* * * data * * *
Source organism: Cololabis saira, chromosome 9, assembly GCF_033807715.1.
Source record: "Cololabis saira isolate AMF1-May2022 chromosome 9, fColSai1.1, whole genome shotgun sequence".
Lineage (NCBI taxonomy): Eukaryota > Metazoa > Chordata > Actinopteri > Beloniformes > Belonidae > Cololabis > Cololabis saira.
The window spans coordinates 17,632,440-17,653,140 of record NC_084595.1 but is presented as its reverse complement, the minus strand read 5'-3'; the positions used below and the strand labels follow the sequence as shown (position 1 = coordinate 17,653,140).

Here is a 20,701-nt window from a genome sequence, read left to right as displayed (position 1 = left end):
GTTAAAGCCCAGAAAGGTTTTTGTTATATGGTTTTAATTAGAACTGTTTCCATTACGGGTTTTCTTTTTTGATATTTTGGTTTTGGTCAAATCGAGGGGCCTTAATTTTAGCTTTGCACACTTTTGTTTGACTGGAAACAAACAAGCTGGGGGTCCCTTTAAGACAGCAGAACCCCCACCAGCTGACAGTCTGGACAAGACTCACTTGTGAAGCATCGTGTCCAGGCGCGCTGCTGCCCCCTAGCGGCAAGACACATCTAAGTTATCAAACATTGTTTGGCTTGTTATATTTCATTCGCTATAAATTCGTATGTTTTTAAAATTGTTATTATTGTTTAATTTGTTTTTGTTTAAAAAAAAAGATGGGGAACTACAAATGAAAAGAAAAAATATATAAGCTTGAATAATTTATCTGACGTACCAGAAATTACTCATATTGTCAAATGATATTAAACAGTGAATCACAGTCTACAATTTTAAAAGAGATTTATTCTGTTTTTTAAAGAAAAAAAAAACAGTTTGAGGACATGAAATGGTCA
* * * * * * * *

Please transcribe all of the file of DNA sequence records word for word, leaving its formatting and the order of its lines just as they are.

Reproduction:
Source organism: Cololabis saira, chromosome 9, assembly GCF_033807715.1.
Source record: "Cololabis saira isolate AMF1-May2022 chromosome 9, fColSai1.1, whole genome shotgun sequence".
Lineage (NCBI taxonomy): Eukaryota > Metazoa > Chordata > Actinopteri > Beloniformes > Belonidae > Cololabis > Cololabis saira.
The window spans coordinates 17,632,440-17,653,140 of record NC_084595.1 but is presented as its reverse complement, the minus strand read 5'-3'; the positions used below and the strand labels follow the sequence as shown (position 1 = coordinate 17,653,140).

Here is a 20,701-nt window from a genome sequence, read left to right as displayed (position 1 = left end):
GTTAAAGCCCAGAAAGGTTTTTGTTATATGGTTTTAATTAGAACTGTTTCCATTACGGGTTTTCTTTTTTGATATTTTGGTTTTGGTCAAATCGAGGGGCCTTAATTTTAGCTTTGCACACTTTTGTTTGACTGGAAACAAACAAGCTGGGGGTCCCTTTAAGACAGCAGAACCCCCACCAGCTGACAGTCTGGACAAGACTCACTTGTGAAGCATCGTGTCCAGGCGCGCTGCTGCCCCCTAGCGGCAAGACACATCTAAGTTATCAAACATTGTTTGGCTTGTTATATTTCATTCGCTATAAATTCGTATGTTTTTAAAATTGTTATTATTGTTTAATTTGTTTTTGTTTAAAAAAAAAGATGGGGAACTACAAATGAAAAGAAAAAATATATAAGCTTGAATAATTTATCTGACGTACCAGAAATTACTCATATTGTCAAATGATATTAAACAGTGAATCACAGTCTACAATTTTAAAAGAGATTTATTCTGTTTTTTAAAGAAAAAAAAAACAGTTTGAGGACATGAAATGGTCA